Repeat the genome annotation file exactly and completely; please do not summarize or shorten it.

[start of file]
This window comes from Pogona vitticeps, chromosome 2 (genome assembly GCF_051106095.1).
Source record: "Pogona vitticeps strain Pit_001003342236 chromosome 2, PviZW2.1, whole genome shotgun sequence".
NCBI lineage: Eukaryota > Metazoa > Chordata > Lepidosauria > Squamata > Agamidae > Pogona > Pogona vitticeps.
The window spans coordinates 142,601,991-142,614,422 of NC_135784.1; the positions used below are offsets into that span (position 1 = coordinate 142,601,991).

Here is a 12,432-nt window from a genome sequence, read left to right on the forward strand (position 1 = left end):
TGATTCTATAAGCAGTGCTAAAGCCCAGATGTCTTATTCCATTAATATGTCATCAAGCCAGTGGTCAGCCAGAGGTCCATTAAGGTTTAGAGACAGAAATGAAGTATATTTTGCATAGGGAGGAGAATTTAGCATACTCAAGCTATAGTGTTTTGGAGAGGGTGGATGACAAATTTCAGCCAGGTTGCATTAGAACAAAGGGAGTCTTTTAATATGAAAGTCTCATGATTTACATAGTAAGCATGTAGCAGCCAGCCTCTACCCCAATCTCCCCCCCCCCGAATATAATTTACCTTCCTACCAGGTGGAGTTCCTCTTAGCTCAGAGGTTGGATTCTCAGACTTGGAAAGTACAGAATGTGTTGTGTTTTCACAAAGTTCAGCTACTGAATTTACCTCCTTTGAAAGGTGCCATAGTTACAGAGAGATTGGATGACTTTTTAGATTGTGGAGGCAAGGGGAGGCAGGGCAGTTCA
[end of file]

This window comes from Pogona vitticeps, chromosome 2 (genome assembly GCF_051106095.1).
Source record: "Pogona vitticeps strain Pit_001003342236 chromosome 2, PviZW2.1, whole genome shotgun sequence".
NCBI lineage: Eukaryota > Metazoa > Chordata > Lepidosauria > Squamata > Agamidae > Pogona > Pogona vitticeps.
The window spans coordinates 142,601,991-142,614,422 of NC_135784.1; the positions used below are offsets into that span (position 1 = coordinate 142,601,991).

Here is a 12,432-nt window from a genome sequence, read left to right on the forward strand (position 1 = left end):
TGATTCTATAAGCAGTGCTAAAGCCCAGATGTCTTATTCCATTAATATGTCATCAAGCCAGTGGTCAGCCAGAGGTCCATTAAGGTTTAGAGACAGAAATGAAGTATATTTTGCATAGGGAGGAGAATTTAGCATACTCAAGCTATAGTGTTTTGGAGAGGGTGGATGACAAATTTCAGCCAGGTTGCATTAGAACAAAGGGAGTCTTTTAATATGAAAGTCTCATGATTTACATAGTAAGCATGTAGCAGCCAGCCTCTACCCCAATCTCCCCCCCCCCGAATATAATTTACCTTCCTACCAGGTGGAGTTCCTCTTAGCTCAGAGGTTGGATTCTCAGACTTGGAAAGTACAGAATGTGTTGTGTTTTCACAAAGTTCAGCTACTGAATTTACCTCCTTTGAAAGGTGCCATAGTTACAGAGAGATTGGATGACTTTTTAGATTGTGGAGGCAAGGGGAGGCAGGGCAGTTCA